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Making broken hearts whole again

Innovative heart procedure fixes hole in the heart
Mandan resident Tracy Zeeb was born with a hole in her heart. But she never knew her heart was defective until she had a stroke. She was only 34 years old. In one respect, Zeeb was fortunate. Had the hole been discovered a few years ago, she’d have undergone open heart surgery. Instead, the repair was done with a simple, outpatient procedure introduced in Bismarck by Sanford Health ’s Dr. Karthik Reddy, a board certified cardiologist.

Performed in Sanford Health’s cardiac catheterization lab, this innovative technology, known as percutaneous closure of atrial septal defect, offers patients several benefits: little or no pain, shorter hospital stays, faster recoveries and no cutting into the chest or resulting scar. Most patients return to work within a few days, whereas open heart surgery involves general anesthesia, a major surgical incision, a hospital stay of three to four days and a delay of three to four weeks before normal activities resume.

While the technology is new to the Bismarck region, Dr. Reddy completed advanced training in this procedure at the University of Pennsylvania in Philadelphia and had successfully performed this procedure many times prior to joining Sanford Health, which installed the equipment in May. Zeeb was one of Dr. Reddy’s first patients at Sanford Health.

  Tracy Zeeb is back doing things she loves after innovative heart procedure to fix the whole in her heart.
Thanks to an innovative heart procedure to repair the hole in her heart, Tracy Zeeb is back doing the things she loves including raising Black Angus cattle.

A hole between the heart’s upper chambers is one of the most common types of congenital heart defects, Dr. Reddy said. Many patients reach adulthood before the condition is discovered. When it’s diagnosed, it’s usually because the patient experiences a medical crisis. Strokes, heart enlargement and heart failure can result from leaving the hole open.

Dr. Karthik Reddy
Karthik
Reddy, MD

Cardiology

  Zeeb’s medical crisis began with a tingling on the left side of her body. She attributed it to a pinched nerve. When the tingling moved into her face, she became alarmed and went to see a doctor, who immediately suspected a stroke and rushed Zeeb to the hospital.

Though initial diagnostic exams didn’t reveal the hole, Zeeb was placed on medication to control mini-strokes that followed.

Zeeb returned to normal activities, working at Heart River Animal Hospital and raising registered Black Angus cattle. Over time, she began to experience chronic fatigue, shortness of breath and loss of strength.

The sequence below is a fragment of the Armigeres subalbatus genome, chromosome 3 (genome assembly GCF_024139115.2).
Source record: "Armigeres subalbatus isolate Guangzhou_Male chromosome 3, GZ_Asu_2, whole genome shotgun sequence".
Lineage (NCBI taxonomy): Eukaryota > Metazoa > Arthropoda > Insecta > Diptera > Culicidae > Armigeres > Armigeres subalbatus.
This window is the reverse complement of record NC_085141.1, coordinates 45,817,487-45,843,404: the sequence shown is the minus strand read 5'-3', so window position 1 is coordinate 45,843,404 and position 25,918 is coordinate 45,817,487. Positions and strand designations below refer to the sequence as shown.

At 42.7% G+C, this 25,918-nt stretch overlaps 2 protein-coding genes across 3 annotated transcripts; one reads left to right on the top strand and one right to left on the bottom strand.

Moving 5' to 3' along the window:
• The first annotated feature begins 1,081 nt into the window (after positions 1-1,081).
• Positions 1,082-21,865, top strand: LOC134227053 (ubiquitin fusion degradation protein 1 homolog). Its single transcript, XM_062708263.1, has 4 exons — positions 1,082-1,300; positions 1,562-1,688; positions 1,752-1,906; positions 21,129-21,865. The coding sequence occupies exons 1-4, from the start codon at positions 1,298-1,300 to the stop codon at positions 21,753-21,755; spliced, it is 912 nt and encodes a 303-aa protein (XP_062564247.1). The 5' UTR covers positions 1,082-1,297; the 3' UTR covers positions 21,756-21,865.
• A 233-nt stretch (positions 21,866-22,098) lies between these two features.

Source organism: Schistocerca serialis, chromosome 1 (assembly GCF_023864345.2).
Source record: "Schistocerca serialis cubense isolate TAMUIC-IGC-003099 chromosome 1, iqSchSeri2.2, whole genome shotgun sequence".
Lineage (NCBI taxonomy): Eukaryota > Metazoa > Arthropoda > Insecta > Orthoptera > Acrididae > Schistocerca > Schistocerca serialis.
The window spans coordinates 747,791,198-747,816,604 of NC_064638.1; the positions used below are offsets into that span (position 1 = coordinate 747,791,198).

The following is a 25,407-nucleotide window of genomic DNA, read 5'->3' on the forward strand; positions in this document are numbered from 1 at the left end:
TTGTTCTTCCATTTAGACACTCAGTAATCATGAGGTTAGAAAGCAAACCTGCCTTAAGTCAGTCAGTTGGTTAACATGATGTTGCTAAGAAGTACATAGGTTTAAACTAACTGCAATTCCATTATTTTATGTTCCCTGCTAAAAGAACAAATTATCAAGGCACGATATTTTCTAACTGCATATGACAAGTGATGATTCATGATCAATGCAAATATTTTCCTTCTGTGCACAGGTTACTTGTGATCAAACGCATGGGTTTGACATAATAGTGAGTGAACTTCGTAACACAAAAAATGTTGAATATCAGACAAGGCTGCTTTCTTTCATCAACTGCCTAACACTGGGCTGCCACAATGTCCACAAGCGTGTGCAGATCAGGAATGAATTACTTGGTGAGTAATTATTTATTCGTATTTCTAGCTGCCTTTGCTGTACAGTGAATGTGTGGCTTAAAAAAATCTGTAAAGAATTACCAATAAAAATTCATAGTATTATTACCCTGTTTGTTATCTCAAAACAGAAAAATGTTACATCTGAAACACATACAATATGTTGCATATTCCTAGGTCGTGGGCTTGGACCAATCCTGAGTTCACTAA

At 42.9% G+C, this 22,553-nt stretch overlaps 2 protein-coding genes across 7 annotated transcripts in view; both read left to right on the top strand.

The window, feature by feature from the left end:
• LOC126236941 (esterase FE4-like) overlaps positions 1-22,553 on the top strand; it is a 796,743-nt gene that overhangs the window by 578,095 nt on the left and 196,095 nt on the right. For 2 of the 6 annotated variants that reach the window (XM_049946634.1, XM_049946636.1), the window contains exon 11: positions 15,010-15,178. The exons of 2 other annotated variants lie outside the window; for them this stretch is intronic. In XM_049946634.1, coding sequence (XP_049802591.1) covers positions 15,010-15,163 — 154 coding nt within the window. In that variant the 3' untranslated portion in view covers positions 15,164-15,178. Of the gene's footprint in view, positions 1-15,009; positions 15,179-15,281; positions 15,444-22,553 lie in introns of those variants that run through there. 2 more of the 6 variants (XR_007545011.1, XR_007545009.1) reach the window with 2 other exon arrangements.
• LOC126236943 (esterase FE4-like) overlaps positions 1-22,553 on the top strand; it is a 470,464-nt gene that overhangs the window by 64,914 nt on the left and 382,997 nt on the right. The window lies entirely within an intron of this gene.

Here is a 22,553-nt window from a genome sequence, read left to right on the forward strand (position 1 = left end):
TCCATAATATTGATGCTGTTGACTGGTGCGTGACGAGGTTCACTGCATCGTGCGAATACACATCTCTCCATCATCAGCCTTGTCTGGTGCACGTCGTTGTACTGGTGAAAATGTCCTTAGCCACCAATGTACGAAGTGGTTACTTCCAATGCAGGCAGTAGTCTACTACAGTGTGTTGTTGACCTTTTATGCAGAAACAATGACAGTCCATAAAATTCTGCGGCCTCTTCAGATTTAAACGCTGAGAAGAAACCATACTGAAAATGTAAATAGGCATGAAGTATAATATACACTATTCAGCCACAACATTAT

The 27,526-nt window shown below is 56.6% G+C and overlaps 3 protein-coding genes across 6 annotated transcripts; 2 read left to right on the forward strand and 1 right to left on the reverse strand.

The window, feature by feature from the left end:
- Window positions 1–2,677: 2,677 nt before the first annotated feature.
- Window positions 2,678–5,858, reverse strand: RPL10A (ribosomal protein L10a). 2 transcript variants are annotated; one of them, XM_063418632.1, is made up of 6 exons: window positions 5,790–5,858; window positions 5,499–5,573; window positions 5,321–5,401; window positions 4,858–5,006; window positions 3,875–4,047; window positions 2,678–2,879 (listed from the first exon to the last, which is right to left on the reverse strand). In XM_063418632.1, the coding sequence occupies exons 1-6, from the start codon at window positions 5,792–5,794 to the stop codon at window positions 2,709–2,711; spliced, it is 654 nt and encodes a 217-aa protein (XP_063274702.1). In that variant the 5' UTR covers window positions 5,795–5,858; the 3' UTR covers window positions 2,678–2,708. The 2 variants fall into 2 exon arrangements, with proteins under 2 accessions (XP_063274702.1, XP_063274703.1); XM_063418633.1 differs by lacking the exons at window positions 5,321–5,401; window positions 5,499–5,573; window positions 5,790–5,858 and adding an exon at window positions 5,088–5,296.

“I thought there had to be more wrong and something that could be done,” she said. “I became my own best advocate and went to doctors asking them to look for what might be wrong.”

After doing a thorough history and physical examination, doctors ordered a transesophageal echocardiography (TEE)—an ultrasound test that is completed by guiding an endoscope down the patient’s esophagus to view the heart’s valves and chambers—which confirmed his suspicion that Zeeb had a hole in her heart chamber.

Zeeb thanks the doctors and staff at Sanford Health for listening to her concerns and ultimately discovering the hole. "I’d heard a lot of good things about Dr. Reddy, too, so I was glad I could stay in Bismarck and get this fixed.”

Dr. Reddy examined Zeeb’s heart hole using a camera attached to a long, flexible tube called a catheter, which was gently threaded into Zeeb’s heart through a blood vessel. Using a similar process, Dr. Reddy placed the catheter with a wire mesh patch attached to it over the hole and repaired the hole by sealing it with the quarter-sized patch.

“During the procedure, I was awake the whole time and watched it on the screen,” Zeeb said. “I could talk to Dr. Reddy and tell him how I was feeling. It was pretty interesting. I had no pain, and I was pretty comfortable the whole time. The technology is unbelievable now.”

Zeeb is grateful to Sanford Health and the cardiology team—whose expertise contributed to finding and correcting her heart problem. She offers this advice to others: “If you’re young and have a stroke, I’d encourage you to ask the doctor to do a TEE test right away.”

Click here for more information on Sanford Cardiology or call (701) 323-5202.

 

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